29 May 2020
Australia is committed to working with Indonesia to overcome the challenge posed by COVID-19 and has today made important changes to our partnership that will strengthen the response to this unprecedented event.
Australia has reoriented its development program in Indonesia to respond directly to COVID-19, including an immediate additional AUD 21 million to support Indonesia’s health, humanitarian and economic response.
Working with international health partners, Australia is supporting Indonesia’s national COVID-19 task force to mitigate the spread of the virus and manage the response. This includes helping to strengthen surveillance and infection prevention, boost laboratory capacity and increase protection for health workers.
“Australia and Indonesia are well positioned to face this challenge together,” Australia’s Ambassador to Indonesian, Gary Quinlan, said. “As neighbours, our cooperation is crucial to the development of a stable and prosperous Indo-Pacific region.”
The impact on Indonesian communities and families of COVID-19 is significant. Together, Australia and Indonesia are supporting the enhanced delivery of Indonesia’s social protection programs and working with civil society partners – including NU, Muhammadiyah and the Indonesian Red Cross - to ensure the most vulnerable groups, especially women and girls, can access support and find alternative employment opportunities.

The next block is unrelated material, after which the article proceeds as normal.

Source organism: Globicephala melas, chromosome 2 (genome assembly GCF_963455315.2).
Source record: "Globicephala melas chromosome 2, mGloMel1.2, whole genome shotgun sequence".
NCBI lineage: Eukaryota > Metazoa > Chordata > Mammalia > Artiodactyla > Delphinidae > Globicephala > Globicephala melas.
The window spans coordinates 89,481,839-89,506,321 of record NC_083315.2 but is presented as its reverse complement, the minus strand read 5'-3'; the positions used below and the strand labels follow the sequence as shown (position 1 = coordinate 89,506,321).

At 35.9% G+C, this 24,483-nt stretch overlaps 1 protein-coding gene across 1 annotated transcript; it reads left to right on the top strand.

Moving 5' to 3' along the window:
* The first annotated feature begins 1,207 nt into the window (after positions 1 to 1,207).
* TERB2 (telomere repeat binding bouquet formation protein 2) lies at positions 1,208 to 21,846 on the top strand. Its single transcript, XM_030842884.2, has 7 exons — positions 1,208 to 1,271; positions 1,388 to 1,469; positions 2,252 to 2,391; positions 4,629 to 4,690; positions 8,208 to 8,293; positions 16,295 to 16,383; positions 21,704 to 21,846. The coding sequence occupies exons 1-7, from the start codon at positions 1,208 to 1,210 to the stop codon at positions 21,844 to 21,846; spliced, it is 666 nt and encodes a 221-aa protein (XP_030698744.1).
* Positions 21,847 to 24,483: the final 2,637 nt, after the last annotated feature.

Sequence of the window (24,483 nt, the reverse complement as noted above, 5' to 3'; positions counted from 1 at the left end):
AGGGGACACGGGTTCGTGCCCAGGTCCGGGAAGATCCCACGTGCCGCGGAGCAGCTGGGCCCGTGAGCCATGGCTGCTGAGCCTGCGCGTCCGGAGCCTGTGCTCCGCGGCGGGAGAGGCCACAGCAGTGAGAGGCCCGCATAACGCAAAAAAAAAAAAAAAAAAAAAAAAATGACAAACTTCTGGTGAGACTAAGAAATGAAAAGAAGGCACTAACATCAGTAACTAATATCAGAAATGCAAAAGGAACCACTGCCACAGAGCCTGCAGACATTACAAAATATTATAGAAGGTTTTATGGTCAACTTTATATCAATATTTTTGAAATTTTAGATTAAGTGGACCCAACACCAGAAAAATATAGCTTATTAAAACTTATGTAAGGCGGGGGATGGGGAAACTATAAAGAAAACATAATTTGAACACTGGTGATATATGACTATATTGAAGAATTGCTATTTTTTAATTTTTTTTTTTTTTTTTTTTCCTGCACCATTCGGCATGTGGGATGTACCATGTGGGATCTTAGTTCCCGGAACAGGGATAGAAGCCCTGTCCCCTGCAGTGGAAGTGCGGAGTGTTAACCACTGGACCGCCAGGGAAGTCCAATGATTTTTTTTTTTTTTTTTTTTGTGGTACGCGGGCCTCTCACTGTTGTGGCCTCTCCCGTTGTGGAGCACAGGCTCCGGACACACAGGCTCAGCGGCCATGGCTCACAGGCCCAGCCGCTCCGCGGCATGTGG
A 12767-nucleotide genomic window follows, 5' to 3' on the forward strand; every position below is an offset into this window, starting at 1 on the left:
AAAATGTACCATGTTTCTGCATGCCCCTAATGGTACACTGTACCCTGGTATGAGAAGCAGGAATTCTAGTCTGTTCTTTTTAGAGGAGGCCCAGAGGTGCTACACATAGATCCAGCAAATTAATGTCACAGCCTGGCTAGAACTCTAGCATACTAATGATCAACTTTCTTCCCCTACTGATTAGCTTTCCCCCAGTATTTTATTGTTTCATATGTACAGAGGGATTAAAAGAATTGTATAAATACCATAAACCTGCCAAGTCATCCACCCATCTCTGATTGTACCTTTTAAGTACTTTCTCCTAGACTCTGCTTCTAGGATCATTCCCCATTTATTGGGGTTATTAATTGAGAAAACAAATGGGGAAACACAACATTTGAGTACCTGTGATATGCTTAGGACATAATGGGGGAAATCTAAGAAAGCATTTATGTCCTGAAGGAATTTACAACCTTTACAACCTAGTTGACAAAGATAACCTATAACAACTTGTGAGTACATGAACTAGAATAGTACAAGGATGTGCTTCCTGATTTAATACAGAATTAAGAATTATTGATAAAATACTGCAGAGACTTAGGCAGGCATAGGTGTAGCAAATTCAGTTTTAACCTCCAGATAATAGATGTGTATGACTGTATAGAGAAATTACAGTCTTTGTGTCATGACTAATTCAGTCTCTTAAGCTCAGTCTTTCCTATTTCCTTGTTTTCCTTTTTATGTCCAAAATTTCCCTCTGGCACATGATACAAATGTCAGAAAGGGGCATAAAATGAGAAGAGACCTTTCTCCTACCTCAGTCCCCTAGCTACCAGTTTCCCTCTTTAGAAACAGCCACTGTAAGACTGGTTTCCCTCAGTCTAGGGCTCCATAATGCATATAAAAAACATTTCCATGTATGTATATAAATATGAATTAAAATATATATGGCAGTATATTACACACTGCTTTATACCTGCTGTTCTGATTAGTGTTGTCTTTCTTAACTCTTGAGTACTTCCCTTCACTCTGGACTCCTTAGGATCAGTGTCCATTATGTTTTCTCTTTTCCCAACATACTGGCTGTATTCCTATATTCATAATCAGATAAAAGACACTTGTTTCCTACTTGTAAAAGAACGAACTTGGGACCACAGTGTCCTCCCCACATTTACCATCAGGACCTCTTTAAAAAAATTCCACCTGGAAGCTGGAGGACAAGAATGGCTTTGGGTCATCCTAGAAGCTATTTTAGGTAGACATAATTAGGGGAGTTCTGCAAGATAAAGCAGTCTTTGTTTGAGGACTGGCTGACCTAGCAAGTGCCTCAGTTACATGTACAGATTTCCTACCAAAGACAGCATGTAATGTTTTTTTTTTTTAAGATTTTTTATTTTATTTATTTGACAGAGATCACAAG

To ensure Indonesia can return to its economic growth trajectory, we are helping to provide economic policy advice to the highest levels of government; accelerating infrastructure projects to stimulate growth; adapting education to online and at-home learning; and helping farmers maintain production to shore up food supplies. We are also supporting the work of the World Bank and Asian Development Bank in many of these areas.
Australia’s Minister for Foreign Affairs and Women, Senator Marise Payne, is working with Foreign Minister Retno Marsudi to convene virtual regional dialogues to ensure Australia and Indonesia contribute to the region’s recovery from the COVID-19 crisis.
“Australia and Indonesia have a history of coming to each other’s aid in challenging times,” Ambassador Quinlan said. “Together we can help respond to COVID-19 and build a stronger future for our neighbourhood.”
In total, Australia has redirected more than AUD 280 million from its global development program to support the critical medical and humanitarian needs of Pacific neighbours, Timor-Leste, and other partner countries in Southeast Asia, including Indonesia.